The first operators of miniature nuclear reactors described their job as “tickling the tail of a sleeping dragon” because of the danger involved with unlocking the energy in atoms.
Those units built more than a half century ago in the U.S. and Europe generated bursts of heat within fractions of a second so that scientists could gauge nuclear reactions, sometimes with deadly consequences. Bearing names like Godiva, Viper and Super Kukla, the rectors never fed electricity grids. Instead, they produced research useful to nuclear weapons programs and eventually utilities. Modern reactors are gigantic by comparison, able to power more than 1.5 million homes each.
Today, the nuclear industry once again is thinking small, spurred on by politicians including U.S. President-elect Joe Biden and U.K. Prime Minister Boris Johnson. They’re looking to solve the next climate change challenge: how to feed pollution-free heat to industries that make steel, cement, glass and chemicals. Half of the world’s energy goes into making heat, and that produces two-fifths of the world’s carbon dioxide emissions, according to the International Energy Agency. Those industries sometimes need temperatures above 1,000 degrees Celsius (1,800 Fahrenheit) and more often than not burn fossil fuels to get there.
“They just need heat,” said Steve Threlfall, an executive at the nuclear fuel maker Urenco Ltd. He figures there’s a 52 billion pound ($70 billion) industrial market in the U.K. alone for reactors that can generate temperatures high enough to make ceramics, petrochemicals and steel. “It’s a particular niche market, but a very large niche.”
Small modular reactors are drawing the attention of policy makers across the U.S. and Europe because of their versatility. They can deliver a steady flow of energy both in the form of heat and electricity. The power helps balance intermittent supplies coming from wind and solar farms. The heat can help decarbonize some of the world’s dirtiest industries. Johnson set aside 500 million pounds for SMR design in a green economy program last month, and Biden says they’re one of the keys to long-term energy policy in the U.S.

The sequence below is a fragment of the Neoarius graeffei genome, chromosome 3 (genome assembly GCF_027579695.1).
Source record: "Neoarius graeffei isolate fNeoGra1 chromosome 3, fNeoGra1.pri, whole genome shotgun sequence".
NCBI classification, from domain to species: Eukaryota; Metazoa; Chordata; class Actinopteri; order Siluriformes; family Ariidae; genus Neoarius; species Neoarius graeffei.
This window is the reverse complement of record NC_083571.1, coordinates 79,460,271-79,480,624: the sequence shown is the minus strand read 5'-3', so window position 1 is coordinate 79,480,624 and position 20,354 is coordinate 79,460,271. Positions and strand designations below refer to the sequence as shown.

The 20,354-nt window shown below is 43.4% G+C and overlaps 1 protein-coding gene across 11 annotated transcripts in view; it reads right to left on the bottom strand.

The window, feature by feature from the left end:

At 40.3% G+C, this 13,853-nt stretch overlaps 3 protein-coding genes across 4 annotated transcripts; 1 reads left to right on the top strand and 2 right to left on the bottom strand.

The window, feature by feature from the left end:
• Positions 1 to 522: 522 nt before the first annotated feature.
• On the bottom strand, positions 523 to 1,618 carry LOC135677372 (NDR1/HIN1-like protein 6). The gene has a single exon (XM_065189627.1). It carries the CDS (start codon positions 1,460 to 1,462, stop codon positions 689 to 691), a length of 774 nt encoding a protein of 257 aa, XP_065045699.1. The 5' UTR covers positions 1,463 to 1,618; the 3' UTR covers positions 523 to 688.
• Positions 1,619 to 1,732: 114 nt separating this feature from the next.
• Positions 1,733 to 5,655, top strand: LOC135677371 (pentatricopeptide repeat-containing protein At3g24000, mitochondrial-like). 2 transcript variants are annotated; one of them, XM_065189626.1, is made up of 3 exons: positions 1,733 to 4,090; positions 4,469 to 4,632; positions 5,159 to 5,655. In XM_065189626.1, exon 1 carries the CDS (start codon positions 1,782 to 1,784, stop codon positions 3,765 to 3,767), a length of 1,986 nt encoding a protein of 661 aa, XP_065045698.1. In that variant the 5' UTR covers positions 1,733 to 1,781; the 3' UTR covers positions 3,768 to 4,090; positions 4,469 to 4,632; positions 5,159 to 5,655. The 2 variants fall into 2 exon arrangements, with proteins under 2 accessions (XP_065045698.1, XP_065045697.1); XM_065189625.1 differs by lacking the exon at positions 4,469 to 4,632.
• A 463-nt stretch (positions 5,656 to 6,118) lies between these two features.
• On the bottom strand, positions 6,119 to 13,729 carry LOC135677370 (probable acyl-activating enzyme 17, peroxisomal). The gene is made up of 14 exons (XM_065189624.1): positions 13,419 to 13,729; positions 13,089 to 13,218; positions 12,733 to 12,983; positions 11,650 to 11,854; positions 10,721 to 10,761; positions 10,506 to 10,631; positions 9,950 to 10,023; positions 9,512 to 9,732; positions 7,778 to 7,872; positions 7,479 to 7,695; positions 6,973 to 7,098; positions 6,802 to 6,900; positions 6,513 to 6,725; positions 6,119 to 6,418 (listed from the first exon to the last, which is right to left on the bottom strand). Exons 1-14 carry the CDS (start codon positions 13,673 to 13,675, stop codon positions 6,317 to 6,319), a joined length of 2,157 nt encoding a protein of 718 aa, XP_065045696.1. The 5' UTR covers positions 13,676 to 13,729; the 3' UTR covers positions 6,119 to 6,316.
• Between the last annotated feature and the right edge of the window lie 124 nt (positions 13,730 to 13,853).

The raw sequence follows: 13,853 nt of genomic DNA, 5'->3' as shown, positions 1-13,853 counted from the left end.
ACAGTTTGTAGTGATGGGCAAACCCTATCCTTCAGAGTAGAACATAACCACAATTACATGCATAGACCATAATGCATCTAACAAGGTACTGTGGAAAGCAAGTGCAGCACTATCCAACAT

Some of the biggest investors and industrial companies have gotten behind the technology, with reactor designs emerging from Rolls-Royce Holdings Plc, Fluor Corp.-backed NuScale Power LLC and Terrestrial Energy USA Inc., which has drawn investment from Bill Gates. In all, there are currently 67 unique SMR technologies in various stages of development worldwide, according to the International Atomic Energy Agency. That’s about a third more than just two years ago.
“This is the decade of SMR demonstrations, which could potentially determine front runners for the expected economy of series production,” said Henri Paillere, the head planning and economic studies at the International Atomic Energy Agency in Vienna. “There is high level of innovation.”
For now, only a single SMR unit is in commercial operation, installed on a barge off Russia’s Arctic coast. NuScale expects approval for one of its designs as early as next month. While the technology is advancing quickly, the economics of SMRs remain unproven. The challenge is earning enough money from a small plant to pay for the regulatory burden that comes with any nuclear venture.
The industry also must overcome perceptions that its technology is too costly and complex, which has largely left it behind in the clean-energy revolution. Ballooning expenses and decade-long construction plans needed to build of traditional reactor are pricing nuclear power off the grid as the price of wind and solar farms fall. In places like the U.K., which has spent more than a decade working to replace its aging fleet of nuclear reactors, sponsors like Electricite de France SA are finding it difficult to get a sign-off for new atomic generation plants.